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Federal judge blocks Texas’s controversial ban on most abortions


BREAKING: Federal judge blocks Texas’s controversial ban on most abortions

  • A federal judge temporarily blocked Texas’s near-total ban on abortion on Wednesday after the Biden administration challenged the legislation
  • Action by US District Judge Robert Pitman prevents the state from enforcing the abortion law prohibiting women from getting an abortion after six weeks
  • The abortion law is the most restrictive of its kind in the US
  • The news comes after thousands of women took part in a series of 660 marches to protest against the restrictive abortion law on Saturday


A federal judge temporarily blocked Texas‘s controversial near-total ban on abortion on Wednesday after the Biden administration challenged the legislation. 

The action by US District Judge Robert Pitman in Austin prevents the state from enforcing the abortion law, which prohibits women from getting an abortion after six weeks of pregnancy – before some women even know they’re pregnant.

The lawsuit said the restrictions, which went into effect on September 1, were enacted in defiance of the US Constitution and waged an attack on a woman’s constitutional right to abortion.

To enforce the law, Texas deputized private citizens to file lawsuits against violators, and has entitled them to at least $10,000 in damages if successful. 

Pitman took the first legal blow to the Texas law known as Senate Bill 8 – the strictest of its kind in the country – which, until now, withstood a wave of early challenges.

A federal judge temporarily blocked Texas’s controversial near-total ban on abortion on Wednesday after the Biden administration challenged the legislation, which prohibits women from getting an abortion after six weeks of pregnancy. Texas Gov Greg Abbott (pictured) signed the measure into law back in May

Proceedings over its legality is continuing as the case is part of a fierce legal battle over abortion access across the United States as other states – mostly in the South – pursue some level of restriction. All of them have been blocked.

In the weeks since the bill took effect, Texas abortion providers say the impact has been ‘exactly what we feared’.

Planned Parenthood says the number of patients from Texas at its clinics in the state decreased by nearly 80 per cent in the two weeks after the law took effect. 

Some providers have said that Texas clinics are now in danger of closing while neighboring states struggle to keep up with a surge of patients who must drive hundreds of miles. Other women, they say, are being forced to carry pregnancies to term.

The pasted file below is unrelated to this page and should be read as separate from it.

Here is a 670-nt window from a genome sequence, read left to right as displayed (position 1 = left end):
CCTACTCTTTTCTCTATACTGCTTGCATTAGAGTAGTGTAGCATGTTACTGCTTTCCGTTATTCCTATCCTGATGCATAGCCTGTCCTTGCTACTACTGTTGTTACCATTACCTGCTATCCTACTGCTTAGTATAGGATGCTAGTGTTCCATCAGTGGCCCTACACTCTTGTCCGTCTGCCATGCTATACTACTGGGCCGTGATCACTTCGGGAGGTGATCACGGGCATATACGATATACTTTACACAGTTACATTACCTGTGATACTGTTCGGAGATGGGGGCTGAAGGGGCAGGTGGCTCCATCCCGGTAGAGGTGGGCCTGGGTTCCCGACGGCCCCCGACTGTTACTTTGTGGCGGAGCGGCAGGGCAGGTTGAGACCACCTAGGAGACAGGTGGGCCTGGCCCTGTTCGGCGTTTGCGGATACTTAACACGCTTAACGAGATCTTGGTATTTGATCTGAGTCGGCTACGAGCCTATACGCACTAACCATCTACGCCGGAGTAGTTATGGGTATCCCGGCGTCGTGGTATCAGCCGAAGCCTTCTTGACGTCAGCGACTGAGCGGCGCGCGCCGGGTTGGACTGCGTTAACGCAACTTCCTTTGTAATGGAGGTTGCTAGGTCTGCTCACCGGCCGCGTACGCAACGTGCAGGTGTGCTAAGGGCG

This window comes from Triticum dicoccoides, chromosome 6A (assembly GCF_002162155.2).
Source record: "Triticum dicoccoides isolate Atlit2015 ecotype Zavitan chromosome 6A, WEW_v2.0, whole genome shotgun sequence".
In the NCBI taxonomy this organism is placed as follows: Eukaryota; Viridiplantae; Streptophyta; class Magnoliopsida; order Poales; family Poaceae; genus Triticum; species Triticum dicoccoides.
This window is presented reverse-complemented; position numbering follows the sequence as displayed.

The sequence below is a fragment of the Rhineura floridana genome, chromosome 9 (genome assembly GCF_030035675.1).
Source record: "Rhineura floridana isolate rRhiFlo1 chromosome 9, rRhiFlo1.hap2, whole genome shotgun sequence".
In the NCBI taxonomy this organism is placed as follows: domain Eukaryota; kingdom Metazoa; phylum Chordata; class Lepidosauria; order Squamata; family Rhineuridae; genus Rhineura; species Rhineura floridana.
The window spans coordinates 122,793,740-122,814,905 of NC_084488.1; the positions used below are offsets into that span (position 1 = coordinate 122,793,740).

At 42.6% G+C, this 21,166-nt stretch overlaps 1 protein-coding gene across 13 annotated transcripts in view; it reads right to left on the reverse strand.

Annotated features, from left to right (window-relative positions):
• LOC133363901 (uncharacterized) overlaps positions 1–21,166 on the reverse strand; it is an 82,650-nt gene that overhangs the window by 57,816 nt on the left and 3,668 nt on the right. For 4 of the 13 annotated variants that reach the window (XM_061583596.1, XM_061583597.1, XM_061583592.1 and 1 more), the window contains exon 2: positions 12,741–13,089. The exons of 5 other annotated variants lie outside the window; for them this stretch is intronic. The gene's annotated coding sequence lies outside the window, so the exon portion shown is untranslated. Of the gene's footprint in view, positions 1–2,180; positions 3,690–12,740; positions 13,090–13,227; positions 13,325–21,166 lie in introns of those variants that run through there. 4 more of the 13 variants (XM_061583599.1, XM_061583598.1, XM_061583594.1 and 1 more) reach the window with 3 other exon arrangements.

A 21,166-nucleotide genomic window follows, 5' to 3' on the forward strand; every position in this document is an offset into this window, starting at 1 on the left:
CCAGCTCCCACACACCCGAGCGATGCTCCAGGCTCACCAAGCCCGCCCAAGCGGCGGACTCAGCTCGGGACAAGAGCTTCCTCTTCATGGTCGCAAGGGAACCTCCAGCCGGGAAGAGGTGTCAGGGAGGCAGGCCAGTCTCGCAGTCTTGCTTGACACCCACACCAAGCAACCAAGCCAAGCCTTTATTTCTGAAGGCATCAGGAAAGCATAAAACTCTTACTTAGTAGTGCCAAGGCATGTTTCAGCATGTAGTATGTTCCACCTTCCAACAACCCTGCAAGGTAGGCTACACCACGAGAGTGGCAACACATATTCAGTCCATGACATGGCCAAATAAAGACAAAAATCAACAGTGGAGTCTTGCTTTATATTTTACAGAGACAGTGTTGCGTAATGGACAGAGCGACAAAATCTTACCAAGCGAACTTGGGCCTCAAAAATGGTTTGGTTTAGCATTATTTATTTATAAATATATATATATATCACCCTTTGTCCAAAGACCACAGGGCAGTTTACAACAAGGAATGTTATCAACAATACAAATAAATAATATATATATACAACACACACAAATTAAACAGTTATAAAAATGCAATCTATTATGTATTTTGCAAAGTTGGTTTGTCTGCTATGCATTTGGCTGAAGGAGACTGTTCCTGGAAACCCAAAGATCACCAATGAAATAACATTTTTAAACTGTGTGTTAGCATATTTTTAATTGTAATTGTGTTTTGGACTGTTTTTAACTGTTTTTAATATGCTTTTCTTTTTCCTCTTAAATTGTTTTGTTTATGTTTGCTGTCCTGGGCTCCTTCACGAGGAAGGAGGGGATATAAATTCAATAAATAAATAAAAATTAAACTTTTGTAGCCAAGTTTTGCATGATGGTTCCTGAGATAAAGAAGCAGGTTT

Even with the law on hold abortion services in the state may not instantly resume because doctors still fear that they could be sued without a more permanent legal decision. 

Texas officials are likely to seek a swift reversal from the 5th US Circuit Court of Appeals, which previously allowed the restrictions to take effect. 

But Justice Department attorney Brian Netter said in federal court on Friday that ‘a state may not ban abortions at six weeks’. 

The news comes after thousands of women took part in a series of 660 marches to protest against Texas's restrictive abortion law on Saturday

The news comes after thousands of women took part in a series of 660 marches to protest against Texas’s restrictive abortion law on Saturday

A crowd of more than 1,000 protesters gathered at the state capital in Austin as people chanted 'Abort Abbott' in reference to Texas Gov Greg Abbot

A crowd of more than 1,000 protesters gathered at the state capital in Austin as people chanted ‘Abort Abbott’ in reference to Texas Gov Greg Abbot

‘Texas knew this, but it wanted a six-week ban anyway, so the state resorted to an unprecedented scheme of vigilante justice that was designed to scare abortion providers and others who might help women exercise their constitutional rights,’ he added. 

Texas’ abortion law has so far outmaneuvered the courts because it leaves enforcement to private citizens to file suits, not prosecutors, which critics say amounts to a bounty. 

Will Thompson, defending the law for the Texas Attorney General’s Office, said: ‘This is not some kind of vigilante scheme. This is a scheme that uses the normal, lawful process of justice in Texas.’ 

The news comes after thousands of women took part in a series of 660 marches to protest against Texas’s restrictive abortion law on Saturday.

A crowd of more than 1,000 protesters gathered at the state capital in Austin as people chanted ‘Abort Abbott’ in reference to Texas Gov Greg Abbot, who signed the measure into law back in May.

In New York those marching included celebrities. Jennifer Lawrence, who is expecting her first child, posed with her baby bump together with Amy Schumer. 

‘I don’t have a uterus and she is pregnant but we out here @womensmarch @plannedparenthood #rallyforabortionjustice’ Schumer captioned a photo on Instagram. 

Amy Schumer (left) and Jennifer Lawrence (right) attended the Rally for Abortion Justice event in New York City on Saturday

Amy Schumer (left) and Jennifer Lawrence (right) attended the Rally for Abortion Justice event in New York City on Saturday

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